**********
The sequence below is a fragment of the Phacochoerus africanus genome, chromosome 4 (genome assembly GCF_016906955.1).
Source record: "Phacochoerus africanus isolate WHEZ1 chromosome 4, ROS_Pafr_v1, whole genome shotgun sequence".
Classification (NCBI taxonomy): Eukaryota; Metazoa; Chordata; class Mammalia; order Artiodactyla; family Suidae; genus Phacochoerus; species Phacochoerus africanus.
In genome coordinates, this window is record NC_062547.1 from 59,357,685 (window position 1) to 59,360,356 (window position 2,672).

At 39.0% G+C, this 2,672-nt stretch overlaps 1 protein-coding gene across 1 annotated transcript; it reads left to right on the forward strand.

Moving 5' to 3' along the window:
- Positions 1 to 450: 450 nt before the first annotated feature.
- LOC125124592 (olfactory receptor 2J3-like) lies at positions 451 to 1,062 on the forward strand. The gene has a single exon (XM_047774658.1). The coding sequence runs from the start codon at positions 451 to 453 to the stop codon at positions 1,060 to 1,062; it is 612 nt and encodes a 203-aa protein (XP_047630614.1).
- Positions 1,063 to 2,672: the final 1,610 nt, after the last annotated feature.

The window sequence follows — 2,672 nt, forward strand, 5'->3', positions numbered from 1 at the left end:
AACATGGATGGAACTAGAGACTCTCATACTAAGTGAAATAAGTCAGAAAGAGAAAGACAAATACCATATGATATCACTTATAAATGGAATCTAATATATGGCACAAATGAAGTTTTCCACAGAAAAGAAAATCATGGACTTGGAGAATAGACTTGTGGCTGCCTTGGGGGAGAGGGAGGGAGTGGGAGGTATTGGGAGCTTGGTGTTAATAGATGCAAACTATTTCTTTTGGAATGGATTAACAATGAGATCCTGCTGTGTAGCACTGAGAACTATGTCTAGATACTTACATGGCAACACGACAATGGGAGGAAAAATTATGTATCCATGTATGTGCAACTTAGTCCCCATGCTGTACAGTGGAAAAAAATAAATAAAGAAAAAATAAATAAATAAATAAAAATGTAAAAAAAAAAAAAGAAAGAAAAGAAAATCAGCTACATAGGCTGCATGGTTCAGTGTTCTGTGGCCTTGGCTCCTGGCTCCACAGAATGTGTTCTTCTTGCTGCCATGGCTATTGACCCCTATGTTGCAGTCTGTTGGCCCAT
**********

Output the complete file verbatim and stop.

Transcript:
The sequence below is a fragment of the Phacochoerus africanus genome, chromosome 4 (genome assembly GCF_016906955.1).
Source record: "Phacochoerus africanus isolate WHEZ1 chromosome 4, ROS_Pafr_v1, whole genome shotgun sequence".
Classification (NCBI taxonomy): Eukaryota; Metazoa; Chordata; class Mammalia; order Artiodactyla; family Suidae; genus Phacochoerus; species Phacochoerus africanus.
In genome coordinates, this window is record NC_062547.1 from 59,357,685 (window position 1) to 59,360,356 (window position 2,672).

At 39.0% G+C, this 2,672-nt stretch overlaps 1 protein-coding gene across 1 annotated transcript; it reads left to right on the forward strand.

Moving 5' to 3' along the window:
- Positions 1 to 450: 450 nt before the first annotated feature.
- LOC125124592 (olfactory receptor 2J3-like) lies at positions 451 to 1,062 on the forward strand. The gene has a single exon (XM_047774658.1). The coding sequence runs from the start codon at positions 451 to 453 to the stop codon at positions 1,060 to 1,062; it is 612 nt and encodes a 203-aa protein (XP_047630614.1).
- Positions 1,063 to 2,672: the final 1,610 nt, after the last annotated feature.

The window sequence follows — 2,672 nt, forward strand, 5'->3', positions numbered from 1 at the left end:
AACATGGATGGAACTAGAGACTCTCATACTAAGTGAAATAAGTCAGAAAGAGAAAGACAAATACCATATGATATCACTTATAAATGGAATCTAATATATGGCACAAATGAAGTTTTCCACAGAAAAGAAAATCATGGACTTGGAGAATAGACTTGTGGCTGCCTTGGGGGAGAGGGAGGGAGTGGGAGGTATTGGGAGCTTGGTGTTAATAGATGCAAACTATTTCTTTTGGAATGGATTAACAATGAGATCCTGCTGTGTAGCACTGAGAACTATGTCTAGATACTTACATGGCAACACGACAATGGGAGGAAAAATTATGTATCCATGTATGTGCAACTTAGTCCCCATGCTGTACAGTGGAAAAAAATAAATAAAGAAAAAATAAATAAATAAATAAAAATGTAAAAAAAAAAAAAGAAAGAAAAGAAAATCAGCTACATAGGCTGCATGGTTCAGTGTTCTGTGGCCTTGGCTCCTGGCTCCACAGAATGTGTTCTTCTTGCTGCCATGGCTATTGACCCCTATGTTGCAGTCTGTTGGCCCAT